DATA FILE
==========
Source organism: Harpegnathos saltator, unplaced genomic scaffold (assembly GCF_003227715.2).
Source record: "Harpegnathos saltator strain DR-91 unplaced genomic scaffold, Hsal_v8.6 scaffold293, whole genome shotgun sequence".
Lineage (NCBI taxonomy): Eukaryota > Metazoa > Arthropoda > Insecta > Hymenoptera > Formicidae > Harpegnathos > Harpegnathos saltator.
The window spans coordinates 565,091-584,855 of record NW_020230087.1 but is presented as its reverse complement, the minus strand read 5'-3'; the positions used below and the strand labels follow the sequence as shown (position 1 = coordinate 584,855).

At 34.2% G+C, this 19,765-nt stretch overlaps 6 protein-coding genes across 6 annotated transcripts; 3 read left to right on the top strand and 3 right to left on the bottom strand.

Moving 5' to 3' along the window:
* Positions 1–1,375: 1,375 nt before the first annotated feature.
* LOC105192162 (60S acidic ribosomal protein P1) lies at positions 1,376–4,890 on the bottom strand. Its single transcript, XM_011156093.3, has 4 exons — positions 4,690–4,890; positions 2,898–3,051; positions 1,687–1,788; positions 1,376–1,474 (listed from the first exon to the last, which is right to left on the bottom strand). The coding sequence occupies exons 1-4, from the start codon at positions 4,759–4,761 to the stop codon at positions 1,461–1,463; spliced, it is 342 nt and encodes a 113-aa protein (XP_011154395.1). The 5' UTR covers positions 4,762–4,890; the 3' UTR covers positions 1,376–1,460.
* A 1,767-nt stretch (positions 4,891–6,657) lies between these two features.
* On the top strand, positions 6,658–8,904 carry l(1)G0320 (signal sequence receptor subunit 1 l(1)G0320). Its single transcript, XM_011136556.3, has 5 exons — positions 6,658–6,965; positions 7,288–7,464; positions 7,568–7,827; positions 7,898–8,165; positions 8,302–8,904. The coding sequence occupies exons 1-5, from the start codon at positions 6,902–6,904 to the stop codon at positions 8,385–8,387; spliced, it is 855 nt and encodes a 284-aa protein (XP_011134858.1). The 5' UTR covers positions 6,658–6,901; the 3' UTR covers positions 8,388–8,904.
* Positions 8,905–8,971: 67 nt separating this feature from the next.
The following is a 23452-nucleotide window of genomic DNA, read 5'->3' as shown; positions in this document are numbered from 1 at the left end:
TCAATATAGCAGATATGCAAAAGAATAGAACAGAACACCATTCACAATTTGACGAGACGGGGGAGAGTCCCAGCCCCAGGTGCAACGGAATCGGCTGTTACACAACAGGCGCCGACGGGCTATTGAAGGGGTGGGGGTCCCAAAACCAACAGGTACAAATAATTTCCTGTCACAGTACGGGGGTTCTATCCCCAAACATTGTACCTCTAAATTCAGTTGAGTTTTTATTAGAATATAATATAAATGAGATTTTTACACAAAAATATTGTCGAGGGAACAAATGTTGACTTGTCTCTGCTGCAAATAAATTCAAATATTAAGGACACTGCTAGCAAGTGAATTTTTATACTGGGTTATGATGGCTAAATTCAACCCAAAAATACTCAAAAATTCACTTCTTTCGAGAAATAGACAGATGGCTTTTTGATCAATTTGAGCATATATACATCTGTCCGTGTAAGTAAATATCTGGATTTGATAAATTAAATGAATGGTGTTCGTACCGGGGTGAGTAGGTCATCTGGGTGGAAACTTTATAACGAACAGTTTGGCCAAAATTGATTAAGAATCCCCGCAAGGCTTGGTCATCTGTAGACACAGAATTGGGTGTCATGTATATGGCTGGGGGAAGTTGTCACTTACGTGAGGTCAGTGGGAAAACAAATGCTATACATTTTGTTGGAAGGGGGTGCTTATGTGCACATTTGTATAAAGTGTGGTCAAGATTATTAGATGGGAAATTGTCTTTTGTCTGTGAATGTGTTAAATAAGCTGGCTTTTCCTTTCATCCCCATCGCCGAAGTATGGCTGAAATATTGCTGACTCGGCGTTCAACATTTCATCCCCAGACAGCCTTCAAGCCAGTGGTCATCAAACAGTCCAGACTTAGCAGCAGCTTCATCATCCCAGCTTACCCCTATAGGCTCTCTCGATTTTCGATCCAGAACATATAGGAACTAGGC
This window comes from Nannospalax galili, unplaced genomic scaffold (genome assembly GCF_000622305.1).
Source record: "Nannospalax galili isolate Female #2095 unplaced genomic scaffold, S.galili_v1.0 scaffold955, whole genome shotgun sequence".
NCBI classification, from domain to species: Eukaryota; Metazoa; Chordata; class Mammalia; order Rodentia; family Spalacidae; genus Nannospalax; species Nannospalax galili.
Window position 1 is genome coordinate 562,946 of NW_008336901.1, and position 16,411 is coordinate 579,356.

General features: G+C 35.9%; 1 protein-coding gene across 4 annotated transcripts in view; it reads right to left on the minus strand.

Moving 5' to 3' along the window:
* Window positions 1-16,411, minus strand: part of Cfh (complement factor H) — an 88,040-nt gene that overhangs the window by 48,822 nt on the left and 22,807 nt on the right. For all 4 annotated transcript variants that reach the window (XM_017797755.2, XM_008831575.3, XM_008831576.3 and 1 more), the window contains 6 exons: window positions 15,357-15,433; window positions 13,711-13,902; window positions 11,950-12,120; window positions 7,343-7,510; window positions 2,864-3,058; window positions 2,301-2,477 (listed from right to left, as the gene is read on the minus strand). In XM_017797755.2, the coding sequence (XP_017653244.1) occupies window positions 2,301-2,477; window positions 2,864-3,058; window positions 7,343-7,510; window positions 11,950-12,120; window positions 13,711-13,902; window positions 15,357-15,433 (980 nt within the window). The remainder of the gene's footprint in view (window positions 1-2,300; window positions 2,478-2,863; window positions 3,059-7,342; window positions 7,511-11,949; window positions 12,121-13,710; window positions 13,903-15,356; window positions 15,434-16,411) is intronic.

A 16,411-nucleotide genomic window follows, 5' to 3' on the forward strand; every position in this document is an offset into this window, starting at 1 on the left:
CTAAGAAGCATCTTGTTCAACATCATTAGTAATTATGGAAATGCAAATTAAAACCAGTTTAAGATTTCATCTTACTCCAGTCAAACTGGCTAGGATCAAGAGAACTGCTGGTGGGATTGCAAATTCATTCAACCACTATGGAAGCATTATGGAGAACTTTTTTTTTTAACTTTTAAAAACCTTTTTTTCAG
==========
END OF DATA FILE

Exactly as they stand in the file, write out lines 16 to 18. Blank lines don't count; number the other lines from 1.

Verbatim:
NCBI classification, from domain to species: Eukaryota; Metazoa; Chordata; class Mammalia; order Rodentia; family Spalacidae; genus Nannospalax; species Nannospalax galili.
Window position 1 is genome coordinate 562,946 of NW_008336901.1, and position 16,411 is coordinate 579,356.

General features: G+C 35.9%; 1 protein-coding gene across 4 annotated transcripts in view; it reads right to left on the minus strand.